Senator Gianaris’ Bill to Protect Children from Sun Overexposure Becomes Law

(Albany, NY) Governor Andrew Cuomo signed into law a bill authored by Senator Michael Gianaris and carried in the State Assembly by Assemblywoman Aravella Simotas, which will increase cancer prevention and reduce the dangers of sun poisoning for children. The law will strengthen existing regulations regarding the application of sunscreen in schools and summer camps to ensure that children are able to apply sunscreen when spending time outside.

The New York State Department of Education and the Federal Food and Drug Administration include sunscreen on their list of over-the-counter drugs, previously requiring a note from a doctor before a child would be allowed to use it during school hours. Summer camps also follow these guidelines.

Understanding how important it is for children to protect themselves from sunburn and overexposure to the sun, Senator Gianaris’ newly passed law will only require a note from a parent.

“Our first responsibility is to protect our kids, and we fail to do that when illogical regulations force schools to put our children in danger. Our schools should be encouraging sunscreen use, not preventing it,” said Senator Gianaris. “I am pleased Governor Cuomo signed this common sense measure into law, allowing us to rest assured that our children will not be at risk when they play outside at school or at summer camp.”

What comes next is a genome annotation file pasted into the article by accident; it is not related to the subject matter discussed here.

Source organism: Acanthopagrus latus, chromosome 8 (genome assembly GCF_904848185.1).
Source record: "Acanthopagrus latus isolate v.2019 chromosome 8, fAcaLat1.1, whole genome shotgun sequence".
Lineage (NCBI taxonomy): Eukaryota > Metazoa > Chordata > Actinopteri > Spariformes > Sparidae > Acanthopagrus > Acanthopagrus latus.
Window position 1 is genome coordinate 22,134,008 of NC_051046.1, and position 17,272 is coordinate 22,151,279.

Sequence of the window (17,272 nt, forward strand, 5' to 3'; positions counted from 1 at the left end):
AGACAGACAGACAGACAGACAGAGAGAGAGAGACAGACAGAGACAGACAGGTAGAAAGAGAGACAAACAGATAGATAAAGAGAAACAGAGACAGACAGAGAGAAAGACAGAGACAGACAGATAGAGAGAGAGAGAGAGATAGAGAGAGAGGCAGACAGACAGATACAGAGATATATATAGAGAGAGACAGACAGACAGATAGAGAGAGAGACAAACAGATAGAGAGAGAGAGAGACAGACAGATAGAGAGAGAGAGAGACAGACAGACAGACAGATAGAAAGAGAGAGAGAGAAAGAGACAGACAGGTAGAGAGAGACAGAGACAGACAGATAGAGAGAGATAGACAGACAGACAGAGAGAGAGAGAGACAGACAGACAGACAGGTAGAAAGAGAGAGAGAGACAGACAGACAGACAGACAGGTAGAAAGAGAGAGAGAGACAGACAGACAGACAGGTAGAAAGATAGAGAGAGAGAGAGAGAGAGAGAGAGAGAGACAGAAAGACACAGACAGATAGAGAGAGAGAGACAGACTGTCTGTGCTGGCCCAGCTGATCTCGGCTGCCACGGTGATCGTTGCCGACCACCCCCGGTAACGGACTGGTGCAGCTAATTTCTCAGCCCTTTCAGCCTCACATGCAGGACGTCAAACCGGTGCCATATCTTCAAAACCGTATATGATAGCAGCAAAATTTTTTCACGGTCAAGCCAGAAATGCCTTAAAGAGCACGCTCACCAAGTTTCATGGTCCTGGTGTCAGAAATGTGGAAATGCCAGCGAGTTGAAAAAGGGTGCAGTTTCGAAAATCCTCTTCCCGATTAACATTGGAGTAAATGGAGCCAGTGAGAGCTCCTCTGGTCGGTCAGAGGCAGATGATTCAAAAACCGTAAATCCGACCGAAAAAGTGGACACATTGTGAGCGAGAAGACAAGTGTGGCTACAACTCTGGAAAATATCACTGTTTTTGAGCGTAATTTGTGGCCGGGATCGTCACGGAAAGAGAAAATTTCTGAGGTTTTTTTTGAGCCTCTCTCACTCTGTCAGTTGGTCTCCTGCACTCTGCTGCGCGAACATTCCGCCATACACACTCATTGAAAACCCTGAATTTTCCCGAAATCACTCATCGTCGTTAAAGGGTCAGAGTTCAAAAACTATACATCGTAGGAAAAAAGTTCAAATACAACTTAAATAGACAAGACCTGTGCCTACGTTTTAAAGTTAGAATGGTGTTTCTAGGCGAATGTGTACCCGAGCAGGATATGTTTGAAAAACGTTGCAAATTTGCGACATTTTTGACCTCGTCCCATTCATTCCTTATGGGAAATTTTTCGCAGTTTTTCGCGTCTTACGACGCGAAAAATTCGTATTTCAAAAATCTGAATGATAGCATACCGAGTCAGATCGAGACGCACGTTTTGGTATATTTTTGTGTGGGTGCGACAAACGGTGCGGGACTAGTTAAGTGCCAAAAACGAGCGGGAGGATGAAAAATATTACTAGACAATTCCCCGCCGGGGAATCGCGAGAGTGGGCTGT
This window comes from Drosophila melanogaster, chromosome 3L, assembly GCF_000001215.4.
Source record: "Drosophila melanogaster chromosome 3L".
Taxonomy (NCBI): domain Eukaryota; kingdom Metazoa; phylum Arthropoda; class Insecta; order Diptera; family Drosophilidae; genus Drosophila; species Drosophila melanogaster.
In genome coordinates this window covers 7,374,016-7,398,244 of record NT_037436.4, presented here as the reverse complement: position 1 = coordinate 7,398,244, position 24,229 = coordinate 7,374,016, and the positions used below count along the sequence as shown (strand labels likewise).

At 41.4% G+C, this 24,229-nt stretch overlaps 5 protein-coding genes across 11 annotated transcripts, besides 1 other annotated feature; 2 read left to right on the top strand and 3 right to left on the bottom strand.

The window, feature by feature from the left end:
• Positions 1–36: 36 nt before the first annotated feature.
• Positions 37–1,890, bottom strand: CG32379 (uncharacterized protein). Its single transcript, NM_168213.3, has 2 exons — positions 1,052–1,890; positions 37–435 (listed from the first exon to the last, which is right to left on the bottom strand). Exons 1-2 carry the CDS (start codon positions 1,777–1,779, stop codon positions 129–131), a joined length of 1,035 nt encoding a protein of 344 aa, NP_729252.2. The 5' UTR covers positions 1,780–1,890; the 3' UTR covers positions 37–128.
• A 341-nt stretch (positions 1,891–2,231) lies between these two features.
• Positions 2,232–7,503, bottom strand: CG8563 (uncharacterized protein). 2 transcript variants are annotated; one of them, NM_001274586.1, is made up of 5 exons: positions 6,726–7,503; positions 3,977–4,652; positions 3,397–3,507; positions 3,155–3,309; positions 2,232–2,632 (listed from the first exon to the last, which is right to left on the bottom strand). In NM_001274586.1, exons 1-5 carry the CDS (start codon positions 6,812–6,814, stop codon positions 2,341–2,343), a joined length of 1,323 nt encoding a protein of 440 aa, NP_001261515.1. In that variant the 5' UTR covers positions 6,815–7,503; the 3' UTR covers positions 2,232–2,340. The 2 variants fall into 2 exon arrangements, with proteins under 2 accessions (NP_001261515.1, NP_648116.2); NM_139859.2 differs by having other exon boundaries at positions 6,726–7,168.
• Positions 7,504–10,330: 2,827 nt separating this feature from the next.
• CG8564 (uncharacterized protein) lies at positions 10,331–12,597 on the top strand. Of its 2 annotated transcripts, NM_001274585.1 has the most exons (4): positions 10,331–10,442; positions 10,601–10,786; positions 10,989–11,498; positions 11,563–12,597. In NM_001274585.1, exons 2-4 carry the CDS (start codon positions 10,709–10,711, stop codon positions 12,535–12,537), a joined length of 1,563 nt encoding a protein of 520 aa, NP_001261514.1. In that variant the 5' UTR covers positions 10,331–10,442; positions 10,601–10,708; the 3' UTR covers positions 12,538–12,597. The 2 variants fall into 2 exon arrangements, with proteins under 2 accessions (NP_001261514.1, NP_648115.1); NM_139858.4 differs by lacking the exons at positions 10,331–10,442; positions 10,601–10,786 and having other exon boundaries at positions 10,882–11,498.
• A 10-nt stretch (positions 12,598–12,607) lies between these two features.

"I congratulate Senator Gianaris on Governor Cuomo's signing of this important law to protect our kids. I am proud to have been a champion of this legislation in the Assembly as we work to protect our state’s students from skin cancer,” said Assemblywoman Simotas. “As a new mother, I know how important it is to take every precaution to keep my daughter safe and healthy. Making it easier for our kids to safeguard themselves from the dangers of the sun is a common sense strategy that I am glad to see become law."

Senator Gianaris was prompted to author this legislation by an incident in which two young girls were hospitalized from severe sunburns after being exposed to the sun for hours during their school’s field day. They were prevented from applying sunscreen because their school required a note from a doctor and parent in order for children to use sunscreen while in school.

Studies have shown that long-term, unprotected exposure to ultraviolet light causes up to 90% of all skin cancers, which are the most common form of cancer in the United States. Most skin damage occurs before the age of 18. Even if a child’s sunburn or tan fades the skin damage remains and, with each new sunburn or tan, that damage could accumulate and result in skin cancer later in life.

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